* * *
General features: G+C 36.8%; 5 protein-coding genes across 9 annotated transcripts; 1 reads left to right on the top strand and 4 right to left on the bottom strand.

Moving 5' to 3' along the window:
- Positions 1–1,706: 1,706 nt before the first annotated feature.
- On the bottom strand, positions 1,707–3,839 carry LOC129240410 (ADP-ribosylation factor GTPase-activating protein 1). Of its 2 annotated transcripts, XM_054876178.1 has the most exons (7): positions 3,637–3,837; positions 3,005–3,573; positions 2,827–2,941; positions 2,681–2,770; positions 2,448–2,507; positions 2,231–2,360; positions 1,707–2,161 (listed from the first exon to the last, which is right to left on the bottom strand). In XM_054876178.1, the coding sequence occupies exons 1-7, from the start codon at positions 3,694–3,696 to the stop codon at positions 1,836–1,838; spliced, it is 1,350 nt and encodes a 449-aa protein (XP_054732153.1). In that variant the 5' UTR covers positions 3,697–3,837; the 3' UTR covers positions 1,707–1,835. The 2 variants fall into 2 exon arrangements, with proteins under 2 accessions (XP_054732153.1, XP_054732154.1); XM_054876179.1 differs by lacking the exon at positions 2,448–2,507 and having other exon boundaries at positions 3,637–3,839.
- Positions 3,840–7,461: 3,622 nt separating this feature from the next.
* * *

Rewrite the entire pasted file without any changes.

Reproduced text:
General features: G+C 36.8%; 5 protein-coding genes across 9 annotated transcripts; 1 reads left to right on the top strand and 4 right to left on the bottom strand.

Moving 5' to 3' along the window:
- Positions 1–1,706: 1,706 nt before the first annotated feature.
- On the bottom strand, positions 1,707–3,839 carry LOC129240410 (ADP-ribosylation factor GTPase-activating protein 1). Of its 2 annotated transcripts, XM_054876178.1 has the most exons (7): positions 3,637–3,837; positions 3,005–3,573; positions 2,827–2,941; positions 2,681–2,770; positions 2,448–2,507; positions 2,231–2,360; positions 1,707–2,161 (listed from the first exon to the last, which is right to left on the bottom strand). In XM_054876178.1, the coding sequence occupies exons 1-7, from the start codon at positions 3,694–3,696 to the stop codon at positions 1,836–1,838; spliced, it is 1,350 nt and encodes a 449-aa protein (XP_054732153.1). In that variant the 5' UTR covers positions 3,697–3,837; the 3' UTR covers positions 1,707–1,835. The 2 variants fall into 2 exon arrangements, with proteins under 2 accessions (XP_054732153.1, XP_054732154.1); XM_054876179.1 differs by lacking the exon at positions 2,448–2,507 and having other exon boundaries at positions 3,637–3,839.
- Positions 3,840–7,461: 3,622 nt separating this feature from the next.